OK spoke with instructor friend who said the key was to put your weight immediately OVER the saddle instead of the SIDE.

                          Of course this is using a stirrup which I realize is not what the OP asked for. At least this way there is minimal "stirrup hang".
                          Last edited by birdsong; Jan. 22, 2011, 09:17 PM.
                          "My treasures do not sparkle or glitter, they shine in the sunlight and nicker to me in the night"

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                          • #14
                            When I was younger I thought mounting blocks were for pussies and old ladies.

                            The lesson barn where I learned to ride as a kid had no mounting block. All the school horses were full sized tall horses - no ponies, and I was teeny. I'd have to let the stirrup down quite a bit, and just climb with no assistance. The instructors frowned on giving anyone a leg-up. I guess they wanted you to know how to get on a horse if you happened to be somewhere there wasn't help, like on a trail? Or maybe they were just too cheap to buy or make a proper block?

                            When I was a little taller, the bellyflop method worked fine for mounting bareback.

                            Of course, I learned later that climbing aboard via stirrup from the ground is not the best thing for the horse's back, unless perhaps you're a tiny young sprite.

                            For a while I used to ride for weeks at a time with no stirrups at all, and had to figure out how to get on my tall horse without stirrups. I used the mounting block but I still had to jump. I'd put both my hands on the saddle just behind the pommel, and jump while swinging my leg over. To prevent crashing down, for a split second I'd be kind of supporting myself on my hands while my legs were splayed over the horse, i'm not describing this too well but gymnasts sorta do a move like that on the pommel horse. I practiced strengthening my arms for that on the arm of my couch.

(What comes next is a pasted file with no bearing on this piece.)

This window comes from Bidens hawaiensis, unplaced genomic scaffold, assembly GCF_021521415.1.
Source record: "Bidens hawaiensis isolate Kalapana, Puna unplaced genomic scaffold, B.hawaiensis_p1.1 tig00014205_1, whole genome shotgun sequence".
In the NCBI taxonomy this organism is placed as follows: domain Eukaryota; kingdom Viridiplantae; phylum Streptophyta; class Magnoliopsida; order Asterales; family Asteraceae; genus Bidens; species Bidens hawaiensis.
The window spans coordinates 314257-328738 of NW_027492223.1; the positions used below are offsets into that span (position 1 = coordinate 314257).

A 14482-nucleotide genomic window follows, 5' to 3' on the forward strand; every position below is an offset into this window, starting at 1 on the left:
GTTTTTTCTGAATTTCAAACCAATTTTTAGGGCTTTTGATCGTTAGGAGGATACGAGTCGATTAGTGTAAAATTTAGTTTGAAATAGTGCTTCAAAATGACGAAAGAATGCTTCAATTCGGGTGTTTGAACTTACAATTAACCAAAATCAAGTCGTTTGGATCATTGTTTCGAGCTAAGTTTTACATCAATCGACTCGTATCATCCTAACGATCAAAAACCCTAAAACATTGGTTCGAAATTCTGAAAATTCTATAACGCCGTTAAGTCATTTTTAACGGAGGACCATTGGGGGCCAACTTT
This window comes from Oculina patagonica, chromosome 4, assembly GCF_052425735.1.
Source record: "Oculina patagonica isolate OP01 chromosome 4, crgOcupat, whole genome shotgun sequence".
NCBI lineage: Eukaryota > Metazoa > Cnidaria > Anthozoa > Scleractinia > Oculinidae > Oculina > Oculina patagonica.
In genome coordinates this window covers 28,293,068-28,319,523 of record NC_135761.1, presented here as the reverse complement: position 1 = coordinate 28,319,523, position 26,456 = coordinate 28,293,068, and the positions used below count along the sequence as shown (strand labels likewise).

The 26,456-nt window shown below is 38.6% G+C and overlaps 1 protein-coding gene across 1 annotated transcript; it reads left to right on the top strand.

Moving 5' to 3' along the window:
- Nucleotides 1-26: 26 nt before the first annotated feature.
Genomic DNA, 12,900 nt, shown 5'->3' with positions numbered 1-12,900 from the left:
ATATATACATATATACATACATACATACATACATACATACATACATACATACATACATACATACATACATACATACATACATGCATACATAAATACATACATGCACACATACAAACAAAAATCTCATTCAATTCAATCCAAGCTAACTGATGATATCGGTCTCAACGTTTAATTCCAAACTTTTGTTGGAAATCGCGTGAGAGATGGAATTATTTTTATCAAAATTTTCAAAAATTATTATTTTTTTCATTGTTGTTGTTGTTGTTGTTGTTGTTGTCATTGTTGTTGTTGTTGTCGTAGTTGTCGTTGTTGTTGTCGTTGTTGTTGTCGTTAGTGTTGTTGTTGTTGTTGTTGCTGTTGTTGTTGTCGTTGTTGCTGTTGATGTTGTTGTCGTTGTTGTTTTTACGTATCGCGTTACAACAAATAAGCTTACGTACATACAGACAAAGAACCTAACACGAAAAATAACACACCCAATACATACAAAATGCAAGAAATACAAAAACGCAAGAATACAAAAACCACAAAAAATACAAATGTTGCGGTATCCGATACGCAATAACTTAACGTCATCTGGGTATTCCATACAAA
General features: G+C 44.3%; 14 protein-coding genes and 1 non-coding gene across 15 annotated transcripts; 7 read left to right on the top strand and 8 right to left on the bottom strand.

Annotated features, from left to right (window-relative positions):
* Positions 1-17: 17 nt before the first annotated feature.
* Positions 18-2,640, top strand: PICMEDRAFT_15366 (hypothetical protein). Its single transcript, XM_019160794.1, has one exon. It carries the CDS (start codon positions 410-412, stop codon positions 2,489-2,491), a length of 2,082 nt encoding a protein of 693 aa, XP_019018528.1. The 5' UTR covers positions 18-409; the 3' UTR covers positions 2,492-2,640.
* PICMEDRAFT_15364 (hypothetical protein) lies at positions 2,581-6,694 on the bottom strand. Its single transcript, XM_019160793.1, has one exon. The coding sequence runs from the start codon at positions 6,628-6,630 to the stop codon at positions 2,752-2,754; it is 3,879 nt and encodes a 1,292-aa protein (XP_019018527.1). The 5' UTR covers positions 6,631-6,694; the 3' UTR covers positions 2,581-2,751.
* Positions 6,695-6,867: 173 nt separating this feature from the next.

I never mastered the one-leg swing thing from the ground. If I had to mount without stirrups from the ground, I'd have to go with the bellyflop method.

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                            • #15
                              Originally posted by birdsong View Post
                              Was recently shown this by an instructor. Its not the swinging up style but actually putting your foot in the stirrup, left hand holding mane...bounce, bounce, bounce...( I think right hand on back of saddle) Place more weight on the left hand than in the stirrup.

                              Several people did it with his suggestions...yes, one on a Clyde even. I was just 4 weeks post broken ankle so was good to even be in the saddle!

                              They did it with the girth completely loose! The object being to notice how we are pulling on the horse and likely causing saddle slippage for those who have that problem.

                              Maybe I can get him to describe it better. Will let you know.
                              I do the bounce method and don't put much weight in the stirrup. The key is getting very close to the horse.